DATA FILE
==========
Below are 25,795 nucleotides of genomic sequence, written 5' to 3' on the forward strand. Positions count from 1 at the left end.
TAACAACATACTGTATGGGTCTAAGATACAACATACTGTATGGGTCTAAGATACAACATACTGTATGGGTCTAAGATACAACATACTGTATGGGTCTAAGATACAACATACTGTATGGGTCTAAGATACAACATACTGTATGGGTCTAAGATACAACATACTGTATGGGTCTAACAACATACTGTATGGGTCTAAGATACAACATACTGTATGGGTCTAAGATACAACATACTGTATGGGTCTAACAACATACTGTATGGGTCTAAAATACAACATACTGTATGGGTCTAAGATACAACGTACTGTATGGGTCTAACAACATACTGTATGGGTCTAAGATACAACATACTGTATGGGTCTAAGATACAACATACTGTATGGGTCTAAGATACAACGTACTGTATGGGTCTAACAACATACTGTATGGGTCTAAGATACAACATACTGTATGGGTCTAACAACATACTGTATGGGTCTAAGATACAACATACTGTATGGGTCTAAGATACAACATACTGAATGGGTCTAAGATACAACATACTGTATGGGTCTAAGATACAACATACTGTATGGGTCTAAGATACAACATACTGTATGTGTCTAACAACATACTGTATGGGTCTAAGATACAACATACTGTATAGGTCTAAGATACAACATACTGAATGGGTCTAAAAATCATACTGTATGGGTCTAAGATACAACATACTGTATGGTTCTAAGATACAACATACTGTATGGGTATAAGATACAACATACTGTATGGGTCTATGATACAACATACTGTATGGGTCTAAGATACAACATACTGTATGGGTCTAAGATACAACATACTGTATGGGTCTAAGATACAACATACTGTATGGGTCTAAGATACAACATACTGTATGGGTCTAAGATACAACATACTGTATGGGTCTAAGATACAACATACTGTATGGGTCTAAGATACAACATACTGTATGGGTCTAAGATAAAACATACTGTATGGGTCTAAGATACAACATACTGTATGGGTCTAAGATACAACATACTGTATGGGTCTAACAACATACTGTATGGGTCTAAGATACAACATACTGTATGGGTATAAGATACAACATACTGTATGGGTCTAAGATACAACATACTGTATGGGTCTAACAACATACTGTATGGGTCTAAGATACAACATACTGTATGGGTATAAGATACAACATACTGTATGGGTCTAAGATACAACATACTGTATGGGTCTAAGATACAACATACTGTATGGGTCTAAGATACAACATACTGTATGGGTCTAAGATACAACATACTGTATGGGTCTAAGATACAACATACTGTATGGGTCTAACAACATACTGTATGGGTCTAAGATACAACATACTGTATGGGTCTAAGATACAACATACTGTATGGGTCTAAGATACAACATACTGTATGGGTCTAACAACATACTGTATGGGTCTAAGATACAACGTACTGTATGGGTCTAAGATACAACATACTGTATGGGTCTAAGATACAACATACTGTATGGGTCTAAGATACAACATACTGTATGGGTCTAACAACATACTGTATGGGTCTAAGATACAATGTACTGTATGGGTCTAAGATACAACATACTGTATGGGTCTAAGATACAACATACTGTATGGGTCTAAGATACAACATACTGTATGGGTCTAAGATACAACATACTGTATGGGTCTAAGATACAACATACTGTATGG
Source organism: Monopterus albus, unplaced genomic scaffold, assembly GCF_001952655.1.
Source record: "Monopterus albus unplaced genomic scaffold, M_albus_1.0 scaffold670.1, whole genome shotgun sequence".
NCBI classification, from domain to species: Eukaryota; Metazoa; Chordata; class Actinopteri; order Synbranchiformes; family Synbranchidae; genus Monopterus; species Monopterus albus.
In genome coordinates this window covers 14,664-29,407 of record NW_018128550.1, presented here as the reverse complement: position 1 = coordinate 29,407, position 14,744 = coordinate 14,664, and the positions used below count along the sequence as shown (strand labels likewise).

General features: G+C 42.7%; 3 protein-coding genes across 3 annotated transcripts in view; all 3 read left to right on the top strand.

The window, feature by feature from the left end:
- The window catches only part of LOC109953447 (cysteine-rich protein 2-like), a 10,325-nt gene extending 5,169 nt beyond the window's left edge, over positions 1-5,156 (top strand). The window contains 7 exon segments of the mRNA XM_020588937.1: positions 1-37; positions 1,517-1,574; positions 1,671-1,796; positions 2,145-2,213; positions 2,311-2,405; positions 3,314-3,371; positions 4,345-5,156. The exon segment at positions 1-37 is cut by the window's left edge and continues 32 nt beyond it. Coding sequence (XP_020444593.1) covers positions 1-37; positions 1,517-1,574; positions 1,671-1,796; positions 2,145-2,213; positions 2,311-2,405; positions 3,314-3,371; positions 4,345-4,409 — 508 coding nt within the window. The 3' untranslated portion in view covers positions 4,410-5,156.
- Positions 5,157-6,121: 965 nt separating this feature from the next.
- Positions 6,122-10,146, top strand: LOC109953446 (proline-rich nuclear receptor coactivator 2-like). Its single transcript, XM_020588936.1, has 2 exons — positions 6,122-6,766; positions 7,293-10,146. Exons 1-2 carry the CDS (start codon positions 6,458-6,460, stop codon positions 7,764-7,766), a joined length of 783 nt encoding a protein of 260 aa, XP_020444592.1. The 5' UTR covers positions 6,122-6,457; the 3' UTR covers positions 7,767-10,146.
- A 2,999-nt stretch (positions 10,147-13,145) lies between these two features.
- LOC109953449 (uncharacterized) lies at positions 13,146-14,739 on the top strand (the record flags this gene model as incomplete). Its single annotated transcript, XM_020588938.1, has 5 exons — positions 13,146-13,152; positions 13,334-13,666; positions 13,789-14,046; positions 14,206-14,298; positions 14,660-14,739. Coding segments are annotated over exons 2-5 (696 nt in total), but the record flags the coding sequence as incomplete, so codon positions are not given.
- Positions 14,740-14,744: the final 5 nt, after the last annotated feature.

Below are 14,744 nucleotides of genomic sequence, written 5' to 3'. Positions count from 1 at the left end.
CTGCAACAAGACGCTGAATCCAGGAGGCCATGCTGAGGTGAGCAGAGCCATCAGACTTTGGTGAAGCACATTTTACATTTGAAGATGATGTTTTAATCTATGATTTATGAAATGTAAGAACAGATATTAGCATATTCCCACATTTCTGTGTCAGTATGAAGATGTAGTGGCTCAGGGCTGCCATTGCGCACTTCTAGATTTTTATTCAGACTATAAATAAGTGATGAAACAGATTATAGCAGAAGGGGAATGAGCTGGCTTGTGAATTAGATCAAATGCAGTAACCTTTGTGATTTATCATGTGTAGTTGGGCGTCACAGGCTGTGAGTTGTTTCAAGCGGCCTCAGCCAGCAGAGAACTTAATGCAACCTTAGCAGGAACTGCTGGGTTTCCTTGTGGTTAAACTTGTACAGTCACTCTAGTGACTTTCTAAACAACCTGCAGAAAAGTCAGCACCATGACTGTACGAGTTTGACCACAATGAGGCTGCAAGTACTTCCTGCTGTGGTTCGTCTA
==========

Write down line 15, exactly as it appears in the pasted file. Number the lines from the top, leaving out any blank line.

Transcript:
Below are 14,744 nucleotides of genomic sequence, written 5' to 3'. Positions count from 1 at the left end.